Prisons of The Past By Julie Kelly


, , , , , ,

Born in the late 60s, my childhood was one of what seems now like normality. A time when children played outside, getting dirty without being worried about scuffing their shoes or damaging their latest designer gear.
A time when everybody knew everybody, so there was no chance of getting away with the slightest misbehaviour. This was a time when children got grounded and stayed in their room because they were scared of the repercussions and when the local policeman on the beat would drag you home by your ear or your collar if you were found getting up to no good. When you got there looking shamed and dishevelled, your father would usually give you a crack round the ear for inconveniencing the policeman and for bringing disgrace to the door.
There were no computers in this perfect time, we had things called pens and paper and sometimes pencils and, if you wanted to work out a mathematic equation or something similar at school, we had this amazing device that worked like a calculator, but attached to the human body it was called a brain.
I remember my very first kiss, it was a red haired boy whom I IMG_0262.JPGthought was wonderful. Now when I think of that boy, I also remember the night-time lamp posts that would glisten on the streets through the mist, tall and overbearing like giant dinosaurs.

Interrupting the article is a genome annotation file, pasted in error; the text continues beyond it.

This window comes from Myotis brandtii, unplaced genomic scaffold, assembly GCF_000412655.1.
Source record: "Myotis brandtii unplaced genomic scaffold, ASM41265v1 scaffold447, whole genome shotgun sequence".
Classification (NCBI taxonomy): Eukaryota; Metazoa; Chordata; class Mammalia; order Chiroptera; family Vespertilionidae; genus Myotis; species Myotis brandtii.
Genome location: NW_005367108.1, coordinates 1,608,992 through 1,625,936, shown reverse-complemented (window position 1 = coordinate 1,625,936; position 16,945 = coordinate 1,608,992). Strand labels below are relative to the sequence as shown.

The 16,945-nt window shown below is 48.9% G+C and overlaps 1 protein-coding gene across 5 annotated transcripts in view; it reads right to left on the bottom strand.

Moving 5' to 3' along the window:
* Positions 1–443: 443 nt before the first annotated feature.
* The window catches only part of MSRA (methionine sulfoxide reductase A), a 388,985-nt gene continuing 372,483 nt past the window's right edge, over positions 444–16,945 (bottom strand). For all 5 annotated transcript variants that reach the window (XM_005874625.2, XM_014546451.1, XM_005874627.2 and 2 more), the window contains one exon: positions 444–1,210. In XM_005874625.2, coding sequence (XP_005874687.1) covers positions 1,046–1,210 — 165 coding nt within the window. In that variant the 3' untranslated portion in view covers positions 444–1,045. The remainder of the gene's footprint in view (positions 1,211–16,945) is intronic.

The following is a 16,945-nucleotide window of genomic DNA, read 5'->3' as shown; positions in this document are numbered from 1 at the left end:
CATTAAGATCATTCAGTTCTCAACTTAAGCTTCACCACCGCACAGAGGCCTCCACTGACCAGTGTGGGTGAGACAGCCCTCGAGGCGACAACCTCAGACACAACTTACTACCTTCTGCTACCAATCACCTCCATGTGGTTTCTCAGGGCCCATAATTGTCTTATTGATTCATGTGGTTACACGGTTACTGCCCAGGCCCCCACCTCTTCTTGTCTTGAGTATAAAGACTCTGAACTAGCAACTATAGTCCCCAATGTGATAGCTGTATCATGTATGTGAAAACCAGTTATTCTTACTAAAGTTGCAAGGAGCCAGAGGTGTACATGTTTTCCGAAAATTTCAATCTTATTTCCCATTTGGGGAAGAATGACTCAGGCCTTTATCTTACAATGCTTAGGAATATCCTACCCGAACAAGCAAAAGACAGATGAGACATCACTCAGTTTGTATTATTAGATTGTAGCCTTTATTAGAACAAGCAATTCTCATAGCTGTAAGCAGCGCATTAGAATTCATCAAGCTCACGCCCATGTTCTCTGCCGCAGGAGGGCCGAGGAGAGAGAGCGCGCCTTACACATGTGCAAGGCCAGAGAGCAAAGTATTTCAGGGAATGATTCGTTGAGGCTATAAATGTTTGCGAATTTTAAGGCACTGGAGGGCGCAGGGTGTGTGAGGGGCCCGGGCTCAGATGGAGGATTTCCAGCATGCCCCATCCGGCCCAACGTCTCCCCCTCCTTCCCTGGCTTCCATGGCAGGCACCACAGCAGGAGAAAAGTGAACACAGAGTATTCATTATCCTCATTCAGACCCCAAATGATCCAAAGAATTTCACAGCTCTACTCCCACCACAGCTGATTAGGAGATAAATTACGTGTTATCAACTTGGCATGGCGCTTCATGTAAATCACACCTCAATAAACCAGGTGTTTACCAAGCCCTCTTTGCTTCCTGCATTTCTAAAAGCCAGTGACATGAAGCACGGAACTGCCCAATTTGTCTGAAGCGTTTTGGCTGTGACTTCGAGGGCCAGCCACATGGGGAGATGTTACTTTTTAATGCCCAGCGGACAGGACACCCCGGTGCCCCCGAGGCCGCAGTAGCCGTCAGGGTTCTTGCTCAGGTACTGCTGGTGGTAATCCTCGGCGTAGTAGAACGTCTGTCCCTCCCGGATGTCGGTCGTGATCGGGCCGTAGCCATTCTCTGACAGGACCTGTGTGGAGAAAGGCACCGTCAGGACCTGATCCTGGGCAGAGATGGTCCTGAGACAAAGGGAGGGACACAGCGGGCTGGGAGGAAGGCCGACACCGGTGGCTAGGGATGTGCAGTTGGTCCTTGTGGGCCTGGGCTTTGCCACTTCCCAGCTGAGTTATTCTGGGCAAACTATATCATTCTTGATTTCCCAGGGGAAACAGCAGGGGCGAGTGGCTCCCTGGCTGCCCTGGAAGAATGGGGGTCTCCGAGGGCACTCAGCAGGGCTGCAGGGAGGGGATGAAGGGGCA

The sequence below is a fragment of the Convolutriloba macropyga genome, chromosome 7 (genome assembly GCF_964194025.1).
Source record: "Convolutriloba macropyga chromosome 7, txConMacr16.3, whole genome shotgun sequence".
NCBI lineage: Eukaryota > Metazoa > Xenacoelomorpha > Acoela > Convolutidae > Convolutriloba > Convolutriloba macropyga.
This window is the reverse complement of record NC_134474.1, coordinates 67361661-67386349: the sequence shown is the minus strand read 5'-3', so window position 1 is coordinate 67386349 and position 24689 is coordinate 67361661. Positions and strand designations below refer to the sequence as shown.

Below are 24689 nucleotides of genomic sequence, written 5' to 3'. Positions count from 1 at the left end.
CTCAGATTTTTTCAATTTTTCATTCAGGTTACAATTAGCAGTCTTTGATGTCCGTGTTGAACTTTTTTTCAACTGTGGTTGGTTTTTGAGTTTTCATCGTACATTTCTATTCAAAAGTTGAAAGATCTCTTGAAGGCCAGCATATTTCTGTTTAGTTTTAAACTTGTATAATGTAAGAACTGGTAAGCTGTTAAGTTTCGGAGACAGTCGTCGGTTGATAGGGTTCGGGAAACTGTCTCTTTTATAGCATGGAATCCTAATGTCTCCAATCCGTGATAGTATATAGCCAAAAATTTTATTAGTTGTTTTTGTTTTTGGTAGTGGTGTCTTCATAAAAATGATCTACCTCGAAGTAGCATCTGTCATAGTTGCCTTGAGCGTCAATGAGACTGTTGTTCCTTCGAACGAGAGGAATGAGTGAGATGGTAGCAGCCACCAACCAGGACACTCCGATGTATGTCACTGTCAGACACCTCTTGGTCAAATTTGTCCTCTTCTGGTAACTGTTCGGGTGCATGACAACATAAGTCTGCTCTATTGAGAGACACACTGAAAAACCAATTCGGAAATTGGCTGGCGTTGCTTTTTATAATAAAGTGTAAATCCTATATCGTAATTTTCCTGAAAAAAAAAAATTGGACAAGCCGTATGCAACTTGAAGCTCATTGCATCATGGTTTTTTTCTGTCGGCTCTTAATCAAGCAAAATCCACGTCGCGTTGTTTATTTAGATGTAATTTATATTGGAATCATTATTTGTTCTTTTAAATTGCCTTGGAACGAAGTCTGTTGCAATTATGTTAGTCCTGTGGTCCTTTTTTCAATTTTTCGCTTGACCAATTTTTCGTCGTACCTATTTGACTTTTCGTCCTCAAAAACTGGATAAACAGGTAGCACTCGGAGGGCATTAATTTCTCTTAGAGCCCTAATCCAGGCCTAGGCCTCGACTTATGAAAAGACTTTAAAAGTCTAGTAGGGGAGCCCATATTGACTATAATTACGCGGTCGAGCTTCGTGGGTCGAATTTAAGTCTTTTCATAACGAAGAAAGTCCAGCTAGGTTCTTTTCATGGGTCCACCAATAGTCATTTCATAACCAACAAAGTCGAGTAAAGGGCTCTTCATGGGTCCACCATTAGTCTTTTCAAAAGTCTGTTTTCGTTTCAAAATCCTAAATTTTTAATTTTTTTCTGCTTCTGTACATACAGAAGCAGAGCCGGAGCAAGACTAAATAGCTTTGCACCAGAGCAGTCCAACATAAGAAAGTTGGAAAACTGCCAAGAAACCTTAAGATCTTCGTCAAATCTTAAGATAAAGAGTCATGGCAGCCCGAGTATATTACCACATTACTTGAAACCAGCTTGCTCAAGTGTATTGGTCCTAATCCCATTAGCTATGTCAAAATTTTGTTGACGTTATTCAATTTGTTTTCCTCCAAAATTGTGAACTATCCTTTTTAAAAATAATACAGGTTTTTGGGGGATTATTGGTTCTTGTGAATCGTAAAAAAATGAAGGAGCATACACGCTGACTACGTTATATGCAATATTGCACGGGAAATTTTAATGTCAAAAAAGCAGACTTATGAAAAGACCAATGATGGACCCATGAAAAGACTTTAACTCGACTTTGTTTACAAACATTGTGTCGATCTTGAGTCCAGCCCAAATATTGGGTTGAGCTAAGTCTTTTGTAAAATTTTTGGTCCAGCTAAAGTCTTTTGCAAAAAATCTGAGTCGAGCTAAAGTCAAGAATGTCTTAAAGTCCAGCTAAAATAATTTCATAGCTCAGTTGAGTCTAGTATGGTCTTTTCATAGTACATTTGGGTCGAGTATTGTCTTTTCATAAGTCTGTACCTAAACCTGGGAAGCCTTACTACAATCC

To me, these great structures symbolised romance, a place to meet just before my parents would call me in for supper & bed.

Continue reading

WHO AM I REALLY? By Julie Kelly

There are many views, perspectives and ideas about the origination of man. Some believe we are the product of God the Creator, whereas others believe in the big bang theory and so forth.
As Buddhists, we do not have a definite answer for where man actually originated, however we do believe in Karma and karmic lives.
Buddhist believe that we have been reborn through many many lives and will continue to do so. This in Buddhist thinking, brings us to the conclusion that our karmic lives do not necessarily mean we have always been born human. The karma that we gather in our lives, will determine which kind of body we will be born into in our next rebirth. Therefore Buddhists believe that we go back probably as far as dust particles and the particles within those particles etc. This may all sound quite absurd, but Buddhists believe that every single thing in life is interdependent upon something else to exist. We know this to be absolute fact when we look around and cannot find anything that does not depend on another source to exist.